The journey never ends

Reproduction of the “Great S–spiral frieze” fresco ca. 1400–1200 B.C. by Emile Gilliéron. Original from The MET Museum. Digitally enhanced by rawpixel.
Reproduction of the “Great S–spiral frieze” fresco ca. 1400–1200 B.C. by Emile Gilliéron. Original from The MET Museum. Digitally enhanced by rawpixel.

“Human beings are works in progress that mistakenly think they’re finished. The person you are right now is as transient, as fleeting and as temporary as all the people you’ve ever been. The one constant in our life is change.”

These are the words with which psychologist Dan Gilbert closes his TED talk titled “The psychology of your future self”.

In his research, Gilbert asked people, “how much your life has changed for them in the last ten years?” and then, to people ten years younger, “how much do you think your life will change in the next ten years?

He discovered that people vastly underestimated how much change they would experience over the next ten years.

He calls this phenomenon the “end of history illusion”. It’s the idea that we are where we need to be so there won’t be so many changes in the future.

A similar kind of illusion hinders the journey of many innovators. It lures them into believing that they have arrived and found the final answer or the definitive solution. They begin to seek praise and recognition; they want to see their efforts rewarded.

It is, in a way, the end of their innocence. That same innocence that brought them to their innovations in the first place. When we feel we have the answer, when we fall in love with our solution, we stop searching. And why should we if we are already a the end of the journey?

I have done that so many times in the past. I fell in love with an idea and stopped searching. I was so in love with my own creation that I wanted it to work. It had to be it. Instead of asking questions, I began giving answers to convince others my idea was the one.

Luckily for me, life came back with all its mighty power to knock down me and my idea. As painful the experience was, it reminded me to stay humble and keep searching. It reminded me that I have not arrived and I’ll never do.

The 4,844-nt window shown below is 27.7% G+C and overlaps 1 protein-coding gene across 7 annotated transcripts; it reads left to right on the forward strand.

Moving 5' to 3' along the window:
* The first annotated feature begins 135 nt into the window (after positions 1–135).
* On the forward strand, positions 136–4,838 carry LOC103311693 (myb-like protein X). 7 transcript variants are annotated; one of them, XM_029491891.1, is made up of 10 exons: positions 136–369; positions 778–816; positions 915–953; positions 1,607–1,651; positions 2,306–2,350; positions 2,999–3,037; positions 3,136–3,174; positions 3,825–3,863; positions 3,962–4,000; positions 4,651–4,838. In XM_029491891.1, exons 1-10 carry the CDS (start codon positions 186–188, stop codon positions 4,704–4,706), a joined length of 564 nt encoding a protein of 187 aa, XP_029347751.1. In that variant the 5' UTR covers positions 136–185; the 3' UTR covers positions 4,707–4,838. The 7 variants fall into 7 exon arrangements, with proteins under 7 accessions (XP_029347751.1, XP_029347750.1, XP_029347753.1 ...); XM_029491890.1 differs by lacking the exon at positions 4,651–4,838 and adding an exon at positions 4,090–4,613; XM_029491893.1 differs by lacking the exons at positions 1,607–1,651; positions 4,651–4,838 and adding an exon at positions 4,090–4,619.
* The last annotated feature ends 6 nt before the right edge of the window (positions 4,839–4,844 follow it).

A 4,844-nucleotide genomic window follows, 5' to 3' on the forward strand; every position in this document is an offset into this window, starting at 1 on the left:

I’ve not arrived, yet.

That is the mantra I learned to recite myself every day.

I‘ve not arrived, yet.

It’s an invitation to embrace not knowing and be curious. To open up to the wisdom of the world and the beauty of humanity. So, I won’t get trapped in what I know, but I will allow the answers to unfold while I move forward.

I may get close but I’ll never arrive.

No matter how many things I read, discover, live or experience, reality as a whole will always be unknowable.

The universe is infinite.

That is why the Innovator’s Journey is one for the daring, the adventurous, the courageous, but also for the humble and the patient. It is often a messy and chaotic journey, with thrilling accelerations and abrupt stops, rewarding successes and painful fallbacks.

But, most of all, it never ends.

That is what legendary innovators know very well; life is a never-ending quest.

You keep getting close but you’ll never arrive.

“We are in effect, always, close; always close to the ultimate secret: that we are more real in our simple wish to find a way than any destination we could reach: the step between not understanding that and understanding that, is as close as we get to happiness.” — from the poem CLOSE by David Whyte.



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Fabio Salvadori

Fabio Salvadori


Seeker. Author. Mentor. Coach. Facilitator. | I write to remind us that we are all born innovators. |